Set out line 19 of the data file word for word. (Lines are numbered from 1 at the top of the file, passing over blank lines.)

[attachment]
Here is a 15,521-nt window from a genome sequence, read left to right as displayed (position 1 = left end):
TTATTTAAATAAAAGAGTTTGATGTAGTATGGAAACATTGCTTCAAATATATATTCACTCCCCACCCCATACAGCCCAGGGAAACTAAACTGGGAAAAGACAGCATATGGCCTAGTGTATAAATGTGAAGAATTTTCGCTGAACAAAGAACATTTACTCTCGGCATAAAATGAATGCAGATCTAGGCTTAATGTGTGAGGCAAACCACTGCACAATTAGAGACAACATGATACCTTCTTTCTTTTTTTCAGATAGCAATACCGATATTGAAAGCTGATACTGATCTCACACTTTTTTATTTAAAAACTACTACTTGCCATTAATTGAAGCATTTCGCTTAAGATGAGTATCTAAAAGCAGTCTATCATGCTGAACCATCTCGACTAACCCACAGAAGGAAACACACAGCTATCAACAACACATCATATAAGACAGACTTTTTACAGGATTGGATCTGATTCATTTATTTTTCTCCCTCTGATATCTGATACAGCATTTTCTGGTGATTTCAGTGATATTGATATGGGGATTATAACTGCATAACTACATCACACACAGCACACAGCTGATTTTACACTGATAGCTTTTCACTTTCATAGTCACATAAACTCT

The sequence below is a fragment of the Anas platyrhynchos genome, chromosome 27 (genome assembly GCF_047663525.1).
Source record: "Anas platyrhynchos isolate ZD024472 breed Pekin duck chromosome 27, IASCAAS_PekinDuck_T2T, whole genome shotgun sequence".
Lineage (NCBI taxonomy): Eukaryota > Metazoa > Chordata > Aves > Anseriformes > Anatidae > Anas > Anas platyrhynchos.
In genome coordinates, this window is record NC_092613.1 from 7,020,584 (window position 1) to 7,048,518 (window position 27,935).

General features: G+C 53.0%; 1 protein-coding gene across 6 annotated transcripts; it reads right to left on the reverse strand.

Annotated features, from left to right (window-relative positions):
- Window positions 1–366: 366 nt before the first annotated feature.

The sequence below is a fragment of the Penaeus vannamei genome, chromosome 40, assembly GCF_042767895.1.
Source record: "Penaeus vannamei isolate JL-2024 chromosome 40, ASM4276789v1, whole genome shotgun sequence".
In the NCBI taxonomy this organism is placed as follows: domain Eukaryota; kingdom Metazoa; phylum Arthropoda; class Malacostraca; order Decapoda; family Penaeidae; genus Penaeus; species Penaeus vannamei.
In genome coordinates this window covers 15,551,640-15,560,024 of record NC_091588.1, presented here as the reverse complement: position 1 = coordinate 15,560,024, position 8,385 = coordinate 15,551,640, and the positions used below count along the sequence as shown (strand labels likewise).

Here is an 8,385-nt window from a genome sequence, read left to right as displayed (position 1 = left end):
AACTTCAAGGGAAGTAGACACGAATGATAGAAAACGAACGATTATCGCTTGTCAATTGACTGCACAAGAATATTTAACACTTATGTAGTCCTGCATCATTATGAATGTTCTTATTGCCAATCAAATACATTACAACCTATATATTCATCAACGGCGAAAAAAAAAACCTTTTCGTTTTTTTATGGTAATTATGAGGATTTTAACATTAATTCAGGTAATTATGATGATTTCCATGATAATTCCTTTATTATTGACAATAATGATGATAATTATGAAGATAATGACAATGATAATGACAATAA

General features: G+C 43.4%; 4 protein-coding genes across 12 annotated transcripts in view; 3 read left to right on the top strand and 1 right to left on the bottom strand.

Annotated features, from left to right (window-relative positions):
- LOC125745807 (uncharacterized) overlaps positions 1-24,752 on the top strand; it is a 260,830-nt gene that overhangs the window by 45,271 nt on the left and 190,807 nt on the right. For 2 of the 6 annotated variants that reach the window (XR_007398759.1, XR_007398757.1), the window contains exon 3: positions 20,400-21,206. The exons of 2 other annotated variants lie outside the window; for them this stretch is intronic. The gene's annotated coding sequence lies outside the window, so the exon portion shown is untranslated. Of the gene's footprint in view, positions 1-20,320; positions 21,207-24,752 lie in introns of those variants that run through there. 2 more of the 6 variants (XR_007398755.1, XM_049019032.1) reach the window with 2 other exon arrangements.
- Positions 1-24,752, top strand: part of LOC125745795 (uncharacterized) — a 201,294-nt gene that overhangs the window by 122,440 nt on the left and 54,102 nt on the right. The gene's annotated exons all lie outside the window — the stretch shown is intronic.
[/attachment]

- Positions 1-24,752, top strand: part of LOC125745795 (uncharacterized) — a 201,294-nt gene that overhangs the window by 122,440 nt on the left and 54,102 nt on the right. The gene's annotated exons all lie outside the window — the stretch shown is intronic.